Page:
So, actually, maybe I could just go and fix a couple of typos in this shitty YA werewolf thing first.

And I guess, really, those continuity errors wouldn’t be too hard to sort out. A day’s work, maybe, once I have a solid idea of which continuity I actually want to pursue.

And I guess I could add in a couple of scenes that feel like they’re missing. I mean there is potential here. It could be something relatively solid. It would just take time. And if there’s one thing I definitely have these days, it’s time.

So maybe I’ll do that. Maybe I’ll just touch it up a bit, and then get started on Tallulah again.

In fact, why the rush? I wanted something to submit for publishing by the end of this year, but it doesn’t have to be Tallulah, does it? I mean maybe I can put Tallulah off for another year, get this thing out the door and then use the time to polish Tallulah to the standard I’ve always wanted it to meet.

And hey, maybe I’ll start another new book too. I mean, you can never have too many things going on at once creatively, right? Hell, maybe Tallulah was just a writing exercise too, I mean the entire reason I was motivated to write it was because it was unlike anything I’d ever written or even thought about writing before; that’s weird enough to count as a writing project instead of an actual book project in retrospect, right?

I don’t actually have to go back and get started on the third draft that I don’t know where to start with, right?

Right. I can just write about werewolves some more. Werewolves today, werewolves tomorrow; werewolves forever.

I DON’T WANNA WRITE A THIRD FUCKING DRAFT YOU DON’T UNDERSTAND IT’S SO FUCKING HARD IT’S LIKE I’VE FIXED ALL THE BIG OBVIOUS PROBLEMS AND NOW IT’S ALL TINY SUBTLE PROBLEMS THAT ARE HARD TO IDENTIFY AND FIND SOLUTIONS TO AND JUST ALL THE OTHER THINGS I COULD BE DOING WITH MY TIME I CAN’T FUCKING TAKE IT I CAN’T GO BACK THERE DON’T MAKE ME GO BACK THERE PLEASE DON’T MAKE ME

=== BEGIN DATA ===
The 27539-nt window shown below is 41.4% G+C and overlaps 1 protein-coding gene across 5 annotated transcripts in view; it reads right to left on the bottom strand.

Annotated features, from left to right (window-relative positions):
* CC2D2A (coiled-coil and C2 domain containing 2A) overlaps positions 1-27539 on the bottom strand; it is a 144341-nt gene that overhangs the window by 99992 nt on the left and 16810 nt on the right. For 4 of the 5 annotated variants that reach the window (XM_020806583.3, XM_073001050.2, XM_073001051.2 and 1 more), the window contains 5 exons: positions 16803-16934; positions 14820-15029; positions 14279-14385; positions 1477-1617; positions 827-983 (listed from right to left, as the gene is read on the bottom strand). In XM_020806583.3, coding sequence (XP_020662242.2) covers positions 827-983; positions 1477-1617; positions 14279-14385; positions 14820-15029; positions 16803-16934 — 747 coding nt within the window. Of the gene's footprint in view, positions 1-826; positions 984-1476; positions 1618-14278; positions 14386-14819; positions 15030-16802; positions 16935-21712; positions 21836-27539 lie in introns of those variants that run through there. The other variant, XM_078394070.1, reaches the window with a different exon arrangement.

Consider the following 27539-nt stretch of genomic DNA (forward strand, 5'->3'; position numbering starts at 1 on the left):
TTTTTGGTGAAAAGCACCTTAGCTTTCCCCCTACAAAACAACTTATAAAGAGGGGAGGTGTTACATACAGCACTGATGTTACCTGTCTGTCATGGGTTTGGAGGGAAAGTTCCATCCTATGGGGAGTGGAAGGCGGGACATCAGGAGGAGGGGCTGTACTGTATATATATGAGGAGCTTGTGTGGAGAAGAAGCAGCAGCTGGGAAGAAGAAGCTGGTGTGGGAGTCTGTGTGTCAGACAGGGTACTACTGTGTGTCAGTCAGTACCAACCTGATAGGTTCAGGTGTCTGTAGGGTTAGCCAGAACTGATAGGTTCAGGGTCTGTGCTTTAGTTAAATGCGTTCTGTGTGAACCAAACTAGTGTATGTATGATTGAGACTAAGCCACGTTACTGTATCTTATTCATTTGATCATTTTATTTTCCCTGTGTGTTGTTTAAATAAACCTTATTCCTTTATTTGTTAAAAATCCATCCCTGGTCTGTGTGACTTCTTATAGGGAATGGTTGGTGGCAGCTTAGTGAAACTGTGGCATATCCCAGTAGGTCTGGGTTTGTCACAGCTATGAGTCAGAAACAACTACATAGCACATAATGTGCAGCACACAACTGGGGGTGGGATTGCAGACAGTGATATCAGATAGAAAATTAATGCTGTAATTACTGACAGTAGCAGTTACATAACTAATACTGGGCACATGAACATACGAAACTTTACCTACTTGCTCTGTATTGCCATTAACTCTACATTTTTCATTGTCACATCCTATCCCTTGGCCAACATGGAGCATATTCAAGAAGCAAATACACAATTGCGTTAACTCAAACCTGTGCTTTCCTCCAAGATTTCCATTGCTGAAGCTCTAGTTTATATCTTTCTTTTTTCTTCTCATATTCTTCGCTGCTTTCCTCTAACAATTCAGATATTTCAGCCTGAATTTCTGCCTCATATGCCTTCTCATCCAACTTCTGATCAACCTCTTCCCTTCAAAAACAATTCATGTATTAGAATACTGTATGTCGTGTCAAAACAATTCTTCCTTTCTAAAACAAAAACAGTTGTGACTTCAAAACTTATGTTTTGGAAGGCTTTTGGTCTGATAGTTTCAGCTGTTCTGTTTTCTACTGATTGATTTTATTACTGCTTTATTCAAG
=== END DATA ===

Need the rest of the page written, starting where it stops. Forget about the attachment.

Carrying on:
So Bright, So Beautiful

So I’ve decided to continue reading over my shitty YA werewolf novel manuscript. The description holds. Oh boy, does it hold.

But because of the order in which I wrote the chapters, two of the earlier ones are also two of the newest ones, and the change in tone and style shows quite strongly – the writing is better, the focus is clearer, and while I wrote these chapters in a real creative slump when I had no particular passion left for this project, these are, so far anyway, the best chapters in the book.

Especially the one I’m reading now, the Diagon Alley chapter, if you like, where our hero learns about the new world he’s stumbled into. It makes me really proud of this festering mound of refuse I have shat out of my brain, because it reads almost exactly like every other bad YA paranormal novel I’ve ever read …

Because I’m rooting for the bad guy.

And it’s exactly the same as actual published books I’ve read; this is of publishable quality, in that sense, and yes that is a real moral concern. But it’s also genuinely beautiful to behold, and for the first time makes me really feel proud of what I’ve accomplished here. In particular, I adore the fact that the bad guy, who is supposed to come across as domineering, arrogant and bullying, instead comes across as completely in the right for doing everything he’s done up to this point. Specifically, everything he’s done that has upset the main character, who is a whinging little shitstain that I want to see run over by a car and smeared across the highway like a tub of paint. Sure, the bad guy could probably do with some honest feedback about some of his behaviour, but all in all he’s not the one coming off as the problem. And that includes him shooting the main character with a gun at point-blank range.

I am that fucking good.

It’s awful; it’s despicable; and it’s the best fucking thing I’ve ever done in my life. I am so, so happy. I can’t even.

I might actually consider revising this book and, like, doing something with it, turning it into an actual writing project instead of just a writing exercise that got way out of hand. There’s something here. Passionless though I may have been during the second half of the time it took me to finish this thing, I think my writing might actually have improved because of it. And that seems like a valuable lesson that I shall strive to actually remember for future reference.

In the meantime, back to reading. I genuinely hope that it gets worse from here.